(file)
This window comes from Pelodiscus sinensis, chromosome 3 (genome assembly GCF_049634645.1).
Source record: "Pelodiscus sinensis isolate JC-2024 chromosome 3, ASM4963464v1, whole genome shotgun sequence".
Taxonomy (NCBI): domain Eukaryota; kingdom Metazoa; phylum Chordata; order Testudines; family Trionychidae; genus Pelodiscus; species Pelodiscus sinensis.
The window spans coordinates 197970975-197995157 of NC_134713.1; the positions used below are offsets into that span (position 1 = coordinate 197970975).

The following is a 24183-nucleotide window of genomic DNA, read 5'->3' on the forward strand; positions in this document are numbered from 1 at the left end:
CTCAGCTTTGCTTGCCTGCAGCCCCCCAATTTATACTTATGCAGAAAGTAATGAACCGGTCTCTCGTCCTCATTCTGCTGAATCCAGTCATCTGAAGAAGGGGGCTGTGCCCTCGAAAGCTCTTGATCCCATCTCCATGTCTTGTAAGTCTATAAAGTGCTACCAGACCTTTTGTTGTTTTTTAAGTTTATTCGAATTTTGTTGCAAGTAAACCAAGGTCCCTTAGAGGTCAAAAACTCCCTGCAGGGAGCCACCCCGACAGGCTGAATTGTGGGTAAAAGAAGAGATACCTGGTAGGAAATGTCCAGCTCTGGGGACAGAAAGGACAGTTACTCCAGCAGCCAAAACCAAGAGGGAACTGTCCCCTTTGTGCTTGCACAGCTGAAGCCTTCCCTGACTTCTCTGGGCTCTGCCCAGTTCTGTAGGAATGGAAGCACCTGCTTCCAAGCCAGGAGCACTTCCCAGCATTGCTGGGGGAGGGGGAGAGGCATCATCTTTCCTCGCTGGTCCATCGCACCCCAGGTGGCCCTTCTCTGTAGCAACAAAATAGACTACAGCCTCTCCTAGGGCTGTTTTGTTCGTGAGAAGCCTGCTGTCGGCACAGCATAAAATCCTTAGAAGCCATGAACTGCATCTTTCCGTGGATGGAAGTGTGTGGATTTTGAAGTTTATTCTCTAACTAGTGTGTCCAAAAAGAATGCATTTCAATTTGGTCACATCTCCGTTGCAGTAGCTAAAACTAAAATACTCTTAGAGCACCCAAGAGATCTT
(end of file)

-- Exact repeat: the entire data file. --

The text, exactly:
This window comes from Pelodiscus sinensis, chromosome 3 (genome assembly GCF_049634645.1).
Source record: "Pelodiscus sinensis isolate JC-2024 chromosome 3, ASM4963464v1, whole genome shotgun sequence".
Taxonomy (NCBI): domain Eukaryota; kingdom Metazoa; phylum Chordata; order Testudines; family Trionychidae; genus Pelodiscus; species Pelodiscus sinensis.
The window spans coordinates 197970975-197995157 of NC_134713.1; the positions used below are offsets into that span (position 1 = coordinate 197970975).

The following is a 24183-nucleotide window of genomic DNA, read 5'->3' on the forward strand; positions in this document are numbered from 1 at the left end:
CTCAGCTTTGCTTGCCTGCAGCCCCCCAATTTATACTTATGCAGAAAGTAATGAACCGGTCTCTCGTCCTCATTCTGCTGAATCCAGTCATCTGAAGAAGGGGGCTGTGCCCTCGAAAGCTCTTGATCCCATCTCCATGTCTTGTAAGTCTATAAAGTGCTACCAGACCTTTTGTTGTTTTTTAAGTTTATTCGAATTTTGTTGCAAGTAAACCAAGGTCCCTTAGAGGTCAAAAACTCCCTGCAGGGAGCCACCCCGACAGGCTGAATTGTGGGTAAAAGAAGAGATACCTGGTAGGAAATGTCCAGCTCTGGGGACAGAAAGGACAGTTACTCCAGCAGCCAAAACCAAGAGGGAACTGTCCCCTTTGTGCTTGCACAGCTGAAGCCTTCCCTGACTTCTCTGGGCTCTGCCCAGTTCTGTAGGAATGGAAGCACCTGCTTCCAAGCCAGGAGCACTTCCCAGCATTGCTGGGGGAGGGGGAGAGGCATCATCTTTCCTCGCTGGTCCATCGCACCCCAGGTGGCCCTTCTCTGTAGCAACAAAATAGACTACAGCCTCTCCTAGGGCTGTTTTGTTCGTGAGAAGCCTGCTGTCGGCACAGCATAAAATCCTTAGAAGCCATGAACTGCATCTTTCCGTGGATGGAAGTGTGTGGATTTTGAAGTTTATTCTCTAACTAGTGTGTCCAAAAAGAATGCATTTCAATTTGGTCACATCTCCGTTGCAGTAGCTAAAACTAAAATACTCTTAGAGCACCCAAGAGATCTT